The tournament, which Garcia has won  twice (2017, 2011), was reduced to 54 holes because of numerous weather-related delays.

With his bogey-free round, Garcia moved to 10 under, four shots clear of Englishman Ashley Chesters, who shot a 1-under 70.


Full-field scores from the Andalucia Valderrama Masters


"Hopefully we'll be able to play well tomorrow and get another win at Valderrama," Garcia said. "Hopefully I can finish it in style."

Chesters, however, is conceding nothing. "There's always a chance," he said. "There's not a lot of pressure on me."

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Ciganda, S.Y. Kim share lead in Shanghai

By Associated PressOctober 20, 2018, 9:28 am

SHANGHAI - Carlota Ciganda of Spain shot a 5-under 67 Saturday to share the lead with Sei Young Kim after the third round of the LPGA Shanghai.

Ciganda carded her fifth birdie of the day on the par-4 18th to finish tied with overnight leader Kim at 11-under 205. Kim shot a 71 with four bogeys and five birdies.

Ciganda is attempting to win her third LPGA title and first since the 2016 season, when she won two tournaments in a one-month span. Kim is chasing her eighth career LPGA win and second title of the 2018 season.

''I want to win because I didn't win last year,'' Ciganda said. ''I love playing in Asia. It's good for long hitters, playing quite long, so I'm quite comfortable.''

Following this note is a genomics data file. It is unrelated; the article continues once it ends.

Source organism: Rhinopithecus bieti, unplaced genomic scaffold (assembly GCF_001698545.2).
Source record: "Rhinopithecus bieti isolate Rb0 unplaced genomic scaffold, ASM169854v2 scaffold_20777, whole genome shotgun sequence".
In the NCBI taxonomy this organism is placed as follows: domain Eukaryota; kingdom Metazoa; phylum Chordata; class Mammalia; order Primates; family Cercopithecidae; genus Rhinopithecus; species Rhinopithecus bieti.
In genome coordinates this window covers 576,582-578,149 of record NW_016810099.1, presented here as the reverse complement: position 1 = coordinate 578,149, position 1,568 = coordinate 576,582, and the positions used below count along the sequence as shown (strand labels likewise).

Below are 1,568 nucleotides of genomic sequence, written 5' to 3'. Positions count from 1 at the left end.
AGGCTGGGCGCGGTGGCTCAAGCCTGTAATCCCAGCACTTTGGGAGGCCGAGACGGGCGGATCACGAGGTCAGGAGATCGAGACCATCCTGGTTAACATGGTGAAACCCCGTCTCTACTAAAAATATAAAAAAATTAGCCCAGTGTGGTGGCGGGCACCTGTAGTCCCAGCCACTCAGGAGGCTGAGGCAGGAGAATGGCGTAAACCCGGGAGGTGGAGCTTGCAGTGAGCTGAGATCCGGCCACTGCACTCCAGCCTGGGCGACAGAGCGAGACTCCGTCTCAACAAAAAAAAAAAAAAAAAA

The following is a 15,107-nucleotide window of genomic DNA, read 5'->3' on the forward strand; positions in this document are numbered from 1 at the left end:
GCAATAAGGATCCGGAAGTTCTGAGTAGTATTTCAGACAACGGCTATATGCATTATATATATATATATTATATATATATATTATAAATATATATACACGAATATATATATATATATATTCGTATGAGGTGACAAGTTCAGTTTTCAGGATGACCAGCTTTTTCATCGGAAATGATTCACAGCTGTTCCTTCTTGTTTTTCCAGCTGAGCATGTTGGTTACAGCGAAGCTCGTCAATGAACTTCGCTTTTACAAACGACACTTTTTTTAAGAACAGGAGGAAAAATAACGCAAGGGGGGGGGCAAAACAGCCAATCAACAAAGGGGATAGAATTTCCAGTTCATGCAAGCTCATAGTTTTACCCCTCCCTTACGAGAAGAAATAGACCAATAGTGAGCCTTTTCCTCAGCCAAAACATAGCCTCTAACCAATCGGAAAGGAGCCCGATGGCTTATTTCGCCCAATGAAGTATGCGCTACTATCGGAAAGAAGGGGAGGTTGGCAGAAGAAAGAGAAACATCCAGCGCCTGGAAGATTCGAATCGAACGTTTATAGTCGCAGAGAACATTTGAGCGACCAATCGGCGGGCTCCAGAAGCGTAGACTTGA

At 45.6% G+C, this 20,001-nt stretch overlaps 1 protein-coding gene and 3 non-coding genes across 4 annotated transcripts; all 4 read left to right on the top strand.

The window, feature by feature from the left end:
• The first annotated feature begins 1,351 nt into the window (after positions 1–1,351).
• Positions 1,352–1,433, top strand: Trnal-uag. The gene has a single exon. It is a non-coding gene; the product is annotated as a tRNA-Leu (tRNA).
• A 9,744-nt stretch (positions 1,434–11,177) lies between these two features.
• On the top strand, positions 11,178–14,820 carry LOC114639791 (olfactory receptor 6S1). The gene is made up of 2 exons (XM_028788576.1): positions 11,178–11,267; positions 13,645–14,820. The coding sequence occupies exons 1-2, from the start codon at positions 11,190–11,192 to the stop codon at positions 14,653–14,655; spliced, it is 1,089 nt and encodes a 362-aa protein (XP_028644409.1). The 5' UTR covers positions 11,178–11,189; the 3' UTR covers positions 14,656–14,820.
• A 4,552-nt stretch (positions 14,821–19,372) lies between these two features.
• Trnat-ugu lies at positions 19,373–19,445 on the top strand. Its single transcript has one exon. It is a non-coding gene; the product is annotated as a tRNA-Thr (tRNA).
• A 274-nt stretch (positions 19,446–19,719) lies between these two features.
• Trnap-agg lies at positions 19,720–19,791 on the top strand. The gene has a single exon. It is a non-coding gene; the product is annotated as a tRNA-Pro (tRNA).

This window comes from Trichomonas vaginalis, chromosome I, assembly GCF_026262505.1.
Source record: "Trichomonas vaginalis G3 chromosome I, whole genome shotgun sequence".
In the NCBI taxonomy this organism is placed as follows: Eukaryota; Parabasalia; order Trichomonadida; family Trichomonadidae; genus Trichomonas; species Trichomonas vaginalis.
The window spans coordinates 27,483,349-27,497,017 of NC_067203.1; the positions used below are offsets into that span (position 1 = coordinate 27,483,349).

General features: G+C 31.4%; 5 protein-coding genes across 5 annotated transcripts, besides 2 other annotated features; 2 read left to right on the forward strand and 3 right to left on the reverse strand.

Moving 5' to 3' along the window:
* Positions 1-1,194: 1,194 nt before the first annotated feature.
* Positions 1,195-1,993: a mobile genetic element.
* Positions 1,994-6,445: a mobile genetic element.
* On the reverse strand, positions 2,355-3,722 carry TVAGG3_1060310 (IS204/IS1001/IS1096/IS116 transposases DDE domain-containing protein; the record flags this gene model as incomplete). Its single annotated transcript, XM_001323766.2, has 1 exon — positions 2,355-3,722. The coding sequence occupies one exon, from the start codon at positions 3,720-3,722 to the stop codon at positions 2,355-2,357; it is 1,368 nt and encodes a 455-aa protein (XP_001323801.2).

Full-field scores from the Buick LPGA Shanghai


Angel Yin also birdied the final hole for a 68 and was a further stroke back with Brittany Altomare (69), Danielle Kang (71) and Ariya Jutanugarn (71).

Yin and Altomare have yet to break through for their first LPGA win. A win in Shanghai would make either player the ninth first-time winner of the 2018 season, which would tie 2016 for the third highest number of first-time winners in a season in LPGA history.

''I love competing,'' Yin said. ''That's why I'm playing, right? I'm excited to be in contention again going into Sunday.''

Local favorite Yu Liu was seventh after offsetting a lone bogey with four birdies for a 69.

Paula Creamer also shot a 69 and shared eighth at 8 under with Minjee Lee (70) and Bronte Law (71).

The tournament is the second of five being played in South Korea, Japan, China and Taiwan in the LPGA's annual Asian swing.

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Koepka's pursuers have no illusions about catching him

By Nick MentaOctober 20, 2018, 8:50 am